History

Redcliffs Primary School first opened its doors to pupils on 16 September 1907. The opening of the one classroom school was a direct response to the increase in the permanent, and part-time, local Redcliffs population. This increase was in part due to a causeway which had been built in 1907 to allow electric trams to link the city to the seaside area. With the road added to the causeway in 1942 the population of the area continued to rise, and continues to do so. Today the school numbers 18 classrooms and a roll of 412.
Even though the original school was a single classroom in which to teach 50 pupils there had been enough forsight to secure spacious grounds for future development. Early school committees, Education Boards and the Ministry of Education willingly purchased available land whenever it came up for sale. The latest land purchase was in 2005 of 4000m2 (1 acre).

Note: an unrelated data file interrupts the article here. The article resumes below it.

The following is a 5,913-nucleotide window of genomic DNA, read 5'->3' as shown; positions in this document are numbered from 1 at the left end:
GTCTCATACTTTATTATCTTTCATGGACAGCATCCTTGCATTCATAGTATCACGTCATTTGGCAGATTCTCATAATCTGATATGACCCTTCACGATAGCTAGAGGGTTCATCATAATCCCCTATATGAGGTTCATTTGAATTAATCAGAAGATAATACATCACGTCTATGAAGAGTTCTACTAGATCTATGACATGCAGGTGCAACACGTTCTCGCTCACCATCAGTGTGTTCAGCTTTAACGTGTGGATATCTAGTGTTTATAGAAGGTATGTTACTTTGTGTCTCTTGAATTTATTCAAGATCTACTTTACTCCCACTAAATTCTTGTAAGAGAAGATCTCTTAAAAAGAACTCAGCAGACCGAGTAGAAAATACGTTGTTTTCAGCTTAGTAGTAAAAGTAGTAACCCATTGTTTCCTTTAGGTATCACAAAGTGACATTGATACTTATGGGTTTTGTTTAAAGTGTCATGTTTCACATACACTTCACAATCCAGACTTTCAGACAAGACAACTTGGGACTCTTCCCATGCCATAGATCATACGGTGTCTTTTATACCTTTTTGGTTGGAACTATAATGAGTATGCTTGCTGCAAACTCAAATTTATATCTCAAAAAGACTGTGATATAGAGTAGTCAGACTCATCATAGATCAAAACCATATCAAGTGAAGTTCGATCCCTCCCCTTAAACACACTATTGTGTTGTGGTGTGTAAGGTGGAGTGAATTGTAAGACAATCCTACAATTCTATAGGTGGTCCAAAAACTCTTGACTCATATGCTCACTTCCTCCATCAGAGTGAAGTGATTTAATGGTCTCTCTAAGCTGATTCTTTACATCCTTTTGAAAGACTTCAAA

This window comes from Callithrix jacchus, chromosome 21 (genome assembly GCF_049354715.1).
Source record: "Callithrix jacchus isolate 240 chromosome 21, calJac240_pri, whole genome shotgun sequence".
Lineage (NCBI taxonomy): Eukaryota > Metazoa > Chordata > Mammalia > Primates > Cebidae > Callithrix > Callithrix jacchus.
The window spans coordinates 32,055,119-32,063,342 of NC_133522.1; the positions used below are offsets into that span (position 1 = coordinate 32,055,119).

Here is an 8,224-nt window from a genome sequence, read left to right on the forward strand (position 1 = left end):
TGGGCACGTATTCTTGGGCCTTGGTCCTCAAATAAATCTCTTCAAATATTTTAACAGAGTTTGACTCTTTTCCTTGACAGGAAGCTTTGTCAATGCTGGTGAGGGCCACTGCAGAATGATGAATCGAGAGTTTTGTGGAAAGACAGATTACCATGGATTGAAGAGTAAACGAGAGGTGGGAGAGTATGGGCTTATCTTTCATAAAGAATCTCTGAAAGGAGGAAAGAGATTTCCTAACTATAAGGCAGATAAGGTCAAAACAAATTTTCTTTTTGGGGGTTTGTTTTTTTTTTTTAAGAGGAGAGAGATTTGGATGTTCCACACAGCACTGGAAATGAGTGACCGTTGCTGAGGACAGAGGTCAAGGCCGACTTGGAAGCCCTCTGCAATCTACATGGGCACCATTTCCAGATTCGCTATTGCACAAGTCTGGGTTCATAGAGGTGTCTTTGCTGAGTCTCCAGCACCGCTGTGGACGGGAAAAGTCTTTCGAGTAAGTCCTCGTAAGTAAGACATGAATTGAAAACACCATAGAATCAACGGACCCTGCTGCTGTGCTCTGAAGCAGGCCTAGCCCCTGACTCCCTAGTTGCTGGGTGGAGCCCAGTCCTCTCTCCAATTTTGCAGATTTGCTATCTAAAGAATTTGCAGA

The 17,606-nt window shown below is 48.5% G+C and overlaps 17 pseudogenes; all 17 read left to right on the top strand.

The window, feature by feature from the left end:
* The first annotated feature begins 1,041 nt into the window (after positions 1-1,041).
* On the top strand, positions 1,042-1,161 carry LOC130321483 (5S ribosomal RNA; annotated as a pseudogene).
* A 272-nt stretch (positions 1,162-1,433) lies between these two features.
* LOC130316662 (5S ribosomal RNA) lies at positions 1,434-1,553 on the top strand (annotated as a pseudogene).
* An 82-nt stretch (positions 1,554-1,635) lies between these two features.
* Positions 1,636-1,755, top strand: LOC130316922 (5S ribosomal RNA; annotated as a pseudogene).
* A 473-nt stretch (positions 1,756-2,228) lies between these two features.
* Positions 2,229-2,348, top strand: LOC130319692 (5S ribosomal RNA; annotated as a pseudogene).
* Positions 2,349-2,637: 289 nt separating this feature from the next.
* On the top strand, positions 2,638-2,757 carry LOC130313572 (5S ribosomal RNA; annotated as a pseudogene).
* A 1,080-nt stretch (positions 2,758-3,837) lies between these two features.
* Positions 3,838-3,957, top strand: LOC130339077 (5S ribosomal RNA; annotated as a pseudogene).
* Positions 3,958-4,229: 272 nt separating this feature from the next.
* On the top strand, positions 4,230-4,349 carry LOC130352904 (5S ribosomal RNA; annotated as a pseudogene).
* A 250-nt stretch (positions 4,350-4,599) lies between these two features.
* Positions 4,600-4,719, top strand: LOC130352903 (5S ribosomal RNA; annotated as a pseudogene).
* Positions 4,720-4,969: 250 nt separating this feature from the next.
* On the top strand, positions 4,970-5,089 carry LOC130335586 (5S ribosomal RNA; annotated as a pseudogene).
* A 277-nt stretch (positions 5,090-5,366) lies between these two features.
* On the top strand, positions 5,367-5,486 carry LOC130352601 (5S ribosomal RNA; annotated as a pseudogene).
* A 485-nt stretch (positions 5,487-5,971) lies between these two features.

Redcliffs Primary School takes its name from the local area – Te Rae Kura, meaning ‘red, glowing headlands’. The red cliffs behind the school are a part of this headland and provide a unique backdrop to the school.

The school crest displays the Moa, due to the fact that Moa bones were discovered in a cave close to the school - Moa Bone Point Cave - by sailors in 1849.

There are four school houses, named after the four ships that sailed into Lyttelton Harbour carrying the first settlers. These are Cressy (blue), Seymour (red), Randolph (green) and Charlotte Jane (yellow).

Media Gallery

Early 1900s
1 media item
Anniversary
1 media item